A second ground is that the ‘trustee of a bankrupt’ does not include ‘trustee of a discharged bankrupt’, that is, Division 3 of Part VI of the Act relates to current bankrupts, not former bankrupts who have been discharged under Part VII of the Act.  (That argument, to restrict the operation of section 139ZQ to trustees of undischarged bankrupts, would generally limit it to 3 years operation, potentially less, leaving trustees without access to it for challenging voidable transactions within 6 years).  That issue also arises throughout the Act, for example a s 81 summons can be directed against a former bankrupt: Official Receiver v Todd [1986] FCA 463; (1986) 14 FCR 177.

Davidson seeks an order that the notice be set aside under s 139ZS and that the trustee be barred by s 127(3) from commencing an action against him for recovery of the debt under s 139ZQ(8) claimed in the notice.

The Official Receiver made interesting submissions in support of the trustee, in effect as to the impracticality of the alternative: [37].

A date for the hearing for special leave is awaited.

The value of s 139ZQ notices

The view of s 139ZQ is mixed, including from the courts.  It should serve to quickly focus a recipient on the claim, and take advice on whether to contest it, or pay up, or offer to settle.  But it invariably leads to a full hearing in respect of the voidable transaction. Its intention is valid and is consistent with later law requiring lawyers and their clients to try to settle claims before proceedings are commenced, and it supports the duties of trustees to purse commercial settlements: s 19.  The cost of a trustee bringing legal proceedings in insolvency can be an inhibiting factor.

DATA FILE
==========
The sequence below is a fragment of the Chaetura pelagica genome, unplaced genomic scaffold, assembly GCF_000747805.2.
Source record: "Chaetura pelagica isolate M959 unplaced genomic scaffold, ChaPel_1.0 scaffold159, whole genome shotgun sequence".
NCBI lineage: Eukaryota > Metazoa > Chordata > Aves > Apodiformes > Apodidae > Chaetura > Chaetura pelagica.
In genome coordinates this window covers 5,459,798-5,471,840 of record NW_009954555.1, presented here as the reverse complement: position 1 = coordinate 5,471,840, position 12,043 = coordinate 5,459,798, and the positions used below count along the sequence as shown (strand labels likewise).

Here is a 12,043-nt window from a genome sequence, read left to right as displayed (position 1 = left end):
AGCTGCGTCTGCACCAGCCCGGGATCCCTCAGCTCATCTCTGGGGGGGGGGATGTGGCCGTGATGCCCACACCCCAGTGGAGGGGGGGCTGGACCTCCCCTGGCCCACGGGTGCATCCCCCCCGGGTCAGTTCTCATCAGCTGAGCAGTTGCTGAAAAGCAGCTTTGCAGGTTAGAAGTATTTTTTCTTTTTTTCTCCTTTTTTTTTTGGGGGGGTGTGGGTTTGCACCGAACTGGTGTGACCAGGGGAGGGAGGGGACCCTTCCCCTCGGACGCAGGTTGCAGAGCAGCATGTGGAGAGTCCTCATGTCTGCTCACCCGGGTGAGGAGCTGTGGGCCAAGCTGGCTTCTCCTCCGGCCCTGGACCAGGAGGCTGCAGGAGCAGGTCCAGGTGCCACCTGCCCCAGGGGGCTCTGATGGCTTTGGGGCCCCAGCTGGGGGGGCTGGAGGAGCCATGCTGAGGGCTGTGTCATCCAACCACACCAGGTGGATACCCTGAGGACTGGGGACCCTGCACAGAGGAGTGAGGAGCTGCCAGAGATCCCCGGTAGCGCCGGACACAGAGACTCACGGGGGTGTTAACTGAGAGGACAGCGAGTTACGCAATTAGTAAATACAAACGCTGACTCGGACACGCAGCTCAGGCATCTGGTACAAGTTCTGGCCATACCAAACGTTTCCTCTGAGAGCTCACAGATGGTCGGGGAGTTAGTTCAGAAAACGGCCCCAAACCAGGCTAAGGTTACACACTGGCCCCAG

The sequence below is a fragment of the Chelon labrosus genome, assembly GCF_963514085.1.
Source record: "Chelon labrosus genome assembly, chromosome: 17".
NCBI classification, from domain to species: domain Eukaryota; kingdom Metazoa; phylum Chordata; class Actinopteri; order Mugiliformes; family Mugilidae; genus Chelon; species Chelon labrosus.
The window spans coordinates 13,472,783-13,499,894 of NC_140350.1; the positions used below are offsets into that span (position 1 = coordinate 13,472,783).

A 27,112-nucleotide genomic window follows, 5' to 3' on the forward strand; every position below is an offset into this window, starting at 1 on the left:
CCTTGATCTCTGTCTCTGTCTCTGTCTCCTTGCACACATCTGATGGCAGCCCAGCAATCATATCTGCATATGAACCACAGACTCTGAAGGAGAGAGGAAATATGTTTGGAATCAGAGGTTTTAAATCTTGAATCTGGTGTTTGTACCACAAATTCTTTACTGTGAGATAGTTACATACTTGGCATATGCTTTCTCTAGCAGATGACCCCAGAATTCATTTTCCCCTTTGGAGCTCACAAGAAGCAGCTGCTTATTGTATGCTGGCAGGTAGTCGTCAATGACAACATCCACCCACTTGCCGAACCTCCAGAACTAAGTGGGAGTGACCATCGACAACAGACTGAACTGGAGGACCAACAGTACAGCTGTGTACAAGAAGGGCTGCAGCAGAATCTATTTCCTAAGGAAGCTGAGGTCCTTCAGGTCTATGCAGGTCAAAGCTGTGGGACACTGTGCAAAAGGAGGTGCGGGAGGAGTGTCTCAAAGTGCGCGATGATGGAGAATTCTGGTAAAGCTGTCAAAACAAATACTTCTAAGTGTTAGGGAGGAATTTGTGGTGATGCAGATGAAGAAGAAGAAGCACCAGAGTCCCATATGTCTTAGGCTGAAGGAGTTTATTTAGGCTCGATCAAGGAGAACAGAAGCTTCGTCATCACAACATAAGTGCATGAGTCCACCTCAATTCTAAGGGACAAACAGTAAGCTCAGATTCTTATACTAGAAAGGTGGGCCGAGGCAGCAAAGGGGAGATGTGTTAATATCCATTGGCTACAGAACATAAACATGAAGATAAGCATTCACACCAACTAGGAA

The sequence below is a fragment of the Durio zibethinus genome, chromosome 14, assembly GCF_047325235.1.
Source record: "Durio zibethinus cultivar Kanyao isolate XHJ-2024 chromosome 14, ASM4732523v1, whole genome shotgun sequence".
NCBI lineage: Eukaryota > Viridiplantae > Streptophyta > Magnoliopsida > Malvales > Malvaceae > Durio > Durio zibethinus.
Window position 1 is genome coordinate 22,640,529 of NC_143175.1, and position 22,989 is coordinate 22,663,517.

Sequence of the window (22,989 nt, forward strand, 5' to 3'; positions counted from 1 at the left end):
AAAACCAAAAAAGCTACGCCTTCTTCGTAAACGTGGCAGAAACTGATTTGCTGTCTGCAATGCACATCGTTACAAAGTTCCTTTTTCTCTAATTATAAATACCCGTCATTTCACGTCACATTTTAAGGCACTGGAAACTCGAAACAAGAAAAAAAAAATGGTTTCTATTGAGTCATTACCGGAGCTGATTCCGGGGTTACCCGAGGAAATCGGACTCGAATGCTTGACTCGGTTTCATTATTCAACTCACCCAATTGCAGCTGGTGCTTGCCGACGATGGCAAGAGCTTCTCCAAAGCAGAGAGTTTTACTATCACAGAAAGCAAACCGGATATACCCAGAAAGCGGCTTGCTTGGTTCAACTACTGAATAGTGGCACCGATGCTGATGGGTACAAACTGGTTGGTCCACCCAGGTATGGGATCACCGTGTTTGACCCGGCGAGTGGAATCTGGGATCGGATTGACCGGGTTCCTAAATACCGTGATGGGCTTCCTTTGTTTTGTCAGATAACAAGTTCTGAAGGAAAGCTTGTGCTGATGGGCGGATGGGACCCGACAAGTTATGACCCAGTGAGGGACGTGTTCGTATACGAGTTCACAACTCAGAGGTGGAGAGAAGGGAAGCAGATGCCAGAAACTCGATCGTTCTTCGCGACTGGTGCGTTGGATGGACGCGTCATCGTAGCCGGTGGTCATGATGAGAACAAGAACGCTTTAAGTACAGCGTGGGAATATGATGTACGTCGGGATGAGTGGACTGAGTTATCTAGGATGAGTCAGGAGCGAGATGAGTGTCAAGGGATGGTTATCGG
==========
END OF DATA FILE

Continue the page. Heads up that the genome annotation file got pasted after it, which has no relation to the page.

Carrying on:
AFSA issued 54 section 139ZQ notices in 2018-2019, although there were many more – 202 – s 139ZL income contribution notices.[4]

Corporate insolvency

Although personal insolvency adopted this administrative recovery process in 1993, given the separate administration of personal and corporate insolvency in Australia, it took some decades to filter through to corporate insolvency, until 2019.

But instead of using the existing s 139ZQ process, Treasury in its wisdom decided to start afresh, the outcome being s 588FGAA Corporations Act whereby a liquidator may request ASIC to decide that there has been a creditor-defeating disposition of property and to make an ‘order’ directing a person to hand back the property or its worth.  ASIC is required to have regard to factors such as “the conduct of the company and its officers” and “any other matter ASIC considers relevant”. ASIC cannot make an order if it has reason to believe that, were it a court, a defence in s 588FG would apply.  An application to set aside an order must be made within 60 days.

There is no case law on this section as yet.

The ALRC’s recent Corporate Criminal Responsibility report – [2020] ALRC 1 – discussed submissions suggesting that s 588FGAA was unconstitutional as conferring judicial power, and others have raised this.  Those issues were fully examined in relation to section 139ZQ in Re McLernon and have not been questioned since.  With different wording, powers and process, others can judge whether the constitutional concerns with ASIC’s powers are valid.  It might have been sensible had the precedent wording in s 139ZQ been followed.

Photo: Shanghai 30.6.21.

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[1] Davidson v Official Receiver M40/2021, 18 June 2021.

[2] Davidson v Official Receiver [2021] FCAFC 73; Janezic v Official Receiver & Anor and Davidson v Official Receiver & Anor [2020] FCCA 1153.

[3] That the value of property as defined under s 139K is to be determined at the date of the notice and not at the date of the transfer of the property.

[4] As to s 139ZL see Appleby v Carter [2019] FCCA 564 and Particularly particular particulars (2019) 20(2) INSLB 37, Stephen Mullette.